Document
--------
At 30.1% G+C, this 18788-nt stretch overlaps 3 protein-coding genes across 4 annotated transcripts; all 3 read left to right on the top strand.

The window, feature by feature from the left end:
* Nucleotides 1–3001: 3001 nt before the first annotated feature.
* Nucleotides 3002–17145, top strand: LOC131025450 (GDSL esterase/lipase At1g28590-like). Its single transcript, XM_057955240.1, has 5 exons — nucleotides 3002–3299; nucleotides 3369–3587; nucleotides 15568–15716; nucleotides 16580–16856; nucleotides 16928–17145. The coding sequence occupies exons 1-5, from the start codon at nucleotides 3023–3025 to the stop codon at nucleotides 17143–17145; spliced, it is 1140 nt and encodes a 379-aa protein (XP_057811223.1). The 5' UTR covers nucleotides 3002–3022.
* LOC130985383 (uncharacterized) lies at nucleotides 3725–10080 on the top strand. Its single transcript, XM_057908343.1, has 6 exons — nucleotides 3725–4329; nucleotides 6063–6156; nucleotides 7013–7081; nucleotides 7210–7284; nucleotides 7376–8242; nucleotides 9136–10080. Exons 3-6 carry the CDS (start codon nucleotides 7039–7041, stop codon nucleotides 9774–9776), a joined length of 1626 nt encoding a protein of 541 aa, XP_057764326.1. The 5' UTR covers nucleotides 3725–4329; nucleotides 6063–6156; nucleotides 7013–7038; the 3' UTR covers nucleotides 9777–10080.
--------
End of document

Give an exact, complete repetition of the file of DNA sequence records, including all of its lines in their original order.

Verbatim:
At 30.1% G+C, this 18788-nt stretch overlaps 3 protein-coding genes across 4 annotated transcripts; all 3 read left to right on the top strand.

The window, feature by feature from the left end:
* Nucleotides 1–3001: 3001 nt before the first annotated feature.
* Nucleotides 3002–17145, top strand: LOC131025450 (GDSL esterase/lipase At1g28590-like). Its single transcript, XM_057955240.1, has 5 exons — nucleotides 3002–3299; nucleotides 3369–3587; nucleotides 15568–15716; nucleotides 16580–16856; nucleotides 16928–17145. The coding sequence occupies exons 1-5, from the start codon at nucleotides 3023–3025 to the stop codon at nucleotides 17143–17145; spliced, it is 1140 nt and encodes a 379-aa protein (XP_057811223.1). The 5' UTR covers nucleotides 3002–3022.
* LOC130985383 (uncharacterized) lies at nucleotides 3725–10080 on the top strand. Its single transcript, XM_057908343.1, has 6 exons — nucleotides 3725–4329; nucleotides 6063–6156; nucleotides 7013–7081; nucleotides 7210–7284; nucleotides 7376–8242; nucleotides 9136–10080. Exons 3-6 carry the CDS (start codon nucleotides 7039–7041, stop codon nucleotides 9774–9776), a joined length of 1626 nt encoding a protein of 541 aa, XP_057764326.1. The 5' UTR covers nucleotides 3725–4329; nucleotides 6063–6156; nucleotides 7013–7038; the 3' UTR covers nucleotides 9777–10080.